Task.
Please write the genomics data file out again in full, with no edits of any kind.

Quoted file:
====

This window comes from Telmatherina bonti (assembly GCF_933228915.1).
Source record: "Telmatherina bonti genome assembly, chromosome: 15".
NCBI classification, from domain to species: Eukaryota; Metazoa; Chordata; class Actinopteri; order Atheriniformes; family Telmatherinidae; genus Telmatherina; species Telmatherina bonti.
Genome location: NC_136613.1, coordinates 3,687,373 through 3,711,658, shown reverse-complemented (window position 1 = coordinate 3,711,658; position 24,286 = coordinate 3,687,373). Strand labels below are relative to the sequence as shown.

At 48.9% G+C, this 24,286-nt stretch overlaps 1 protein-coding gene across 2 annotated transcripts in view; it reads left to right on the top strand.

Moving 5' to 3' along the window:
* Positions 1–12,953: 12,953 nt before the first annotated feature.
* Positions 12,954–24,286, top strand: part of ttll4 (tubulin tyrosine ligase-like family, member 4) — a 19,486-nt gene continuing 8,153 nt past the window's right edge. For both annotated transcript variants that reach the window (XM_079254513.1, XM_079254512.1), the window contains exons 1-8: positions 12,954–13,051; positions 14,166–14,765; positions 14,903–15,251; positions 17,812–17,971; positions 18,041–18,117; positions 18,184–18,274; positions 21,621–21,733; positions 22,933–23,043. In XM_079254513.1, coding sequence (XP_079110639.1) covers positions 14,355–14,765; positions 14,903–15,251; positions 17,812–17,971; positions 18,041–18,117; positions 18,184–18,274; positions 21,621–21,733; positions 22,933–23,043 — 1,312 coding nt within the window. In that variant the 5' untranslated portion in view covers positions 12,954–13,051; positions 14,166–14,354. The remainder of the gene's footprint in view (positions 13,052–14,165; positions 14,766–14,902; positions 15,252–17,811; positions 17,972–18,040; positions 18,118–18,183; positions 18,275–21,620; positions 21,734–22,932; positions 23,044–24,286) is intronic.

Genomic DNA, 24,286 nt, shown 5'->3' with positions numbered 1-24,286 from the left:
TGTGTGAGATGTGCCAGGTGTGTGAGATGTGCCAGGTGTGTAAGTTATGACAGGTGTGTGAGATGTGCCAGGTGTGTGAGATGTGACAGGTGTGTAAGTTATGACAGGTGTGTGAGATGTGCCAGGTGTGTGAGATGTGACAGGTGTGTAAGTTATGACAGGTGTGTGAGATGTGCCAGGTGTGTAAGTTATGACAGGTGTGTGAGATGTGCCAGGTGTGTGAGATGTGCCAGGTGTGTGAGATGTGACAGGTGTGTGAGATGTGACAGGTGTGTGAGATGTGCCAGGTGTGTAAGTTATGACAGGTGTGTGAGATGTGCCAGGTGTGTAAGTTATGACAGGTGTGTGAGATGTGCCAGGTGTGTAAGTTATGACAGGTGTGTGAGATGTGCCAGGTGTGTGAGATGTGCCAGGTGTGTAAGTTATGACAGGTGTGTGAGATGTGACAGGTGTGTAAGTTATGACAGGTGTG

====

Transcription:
This window comes from Telmatherina bonti (assembly GCF_933228915.1).
Source record: "Telmatherina bonti genome assembly, chromosome: 15".
NCBI classification, from domain to species: Eukaryota; Metazoa; Chordata; class Actinopteri; order Atheriniformes; family Telmatherinidae; genus Telmatherina; species Telmatherina bonti.
Genome location: NC_136613.1, coordinates 3,687,373 through 3,711,658, shown reverse-complemented (window position 1 = coordinate 3,711,658; position 24,286 = coordinate 3,687,373). Strand labels below are relative to the sequence as shown.

At 48.9% G+C, this 24,286-nt stretch overlaps 1 protein-coding gene across 2 annotated transcripts in view; it reads left to right on the top strand.

Moving 5' to 3' along the window:
* Positions 1–12,953: 12,953 nt before the first annotated feature.
* Positions 12,954–24,286, top strand: part of ttll4 (tubulin tyrosine ligase-like family, member 4) — a 19,486-nt gene continuing 8,153 nt past the window's right edge. For both annotated transcript variants that reach the window (XM_079254513.1, XM_079254512.1), the window contains exons 1-8: positions 12,954–13,051; positions 14,166–14,765; positions 14,903–15,251; positions 17,812–17,971; positions 18,041–18,117; positions 18,184–18,274; positions 21,621–21,733; positions 22,933–23,043. In XM_079254513.1, coding sequence (XP_079110639.1) covers positions 14,355–14,765; positions 14,903–15,251; positions 17,812–17,971; positions 18,041–18,117; positions 18,184–18,274; positions 21,621–21,733; positions 22,933–23,043 — 1,312 coding nt within the window. In that variant the 5' untranslated portion in view covers positions 12,954–13,051; positions 14,166–14,354. The remainder of the gene's footprint in view (positions 13,052–14,165; positions 14,766–14,902; positions 15,252–17,811; positions 17,972–18,040; positions 18,118–18,183; positions 18,275–21,620; positions 21,734–22,932; positions 23,044–24,286) is intronic.

Genomic DNA, 24,286 nt, shown 5'->3' with positions numbered 1-24,286 from the left:
TGTGTGAGATGTGCCAGGTGTGTGAGATGTGCCAGGTGTGTAAGTTATGACAGGTGTGTGAGATGTGCCAGGTGTGTGAGATGTGACAGGTGTGTAAGTTATGACAGGTGTGTGAGATGTGCCAGGTGTGTGAGATGTGACAGGTGTGTAAGTTATGACAGGTGTGTGAGATGTGCCAGGTGTGTAAGTTATGACAGGTGTGTGAGATGTGCCAGGTGTGTGAGATGTGCCAGGTGTGTGAGATGTGACAGGTGTGTGAGATGTGACAGGTGTGTGAGATGTGCCAGGTGTGTAAGTTATGACAGGTGTGTGAGATGTGCCAGGTGTGTAAGTTATGACAGGTGTGTGAGATGTGCCAGGTGTGTAAGTTATGACAGGTGTGTGAGATGTGCCAGGTGTGTGAGATGTGCCAGGTGTGTAAGTTATGACAGGTGTGTGAGATGTGACAGGTGTGTAAGTTATGACAGGTGTG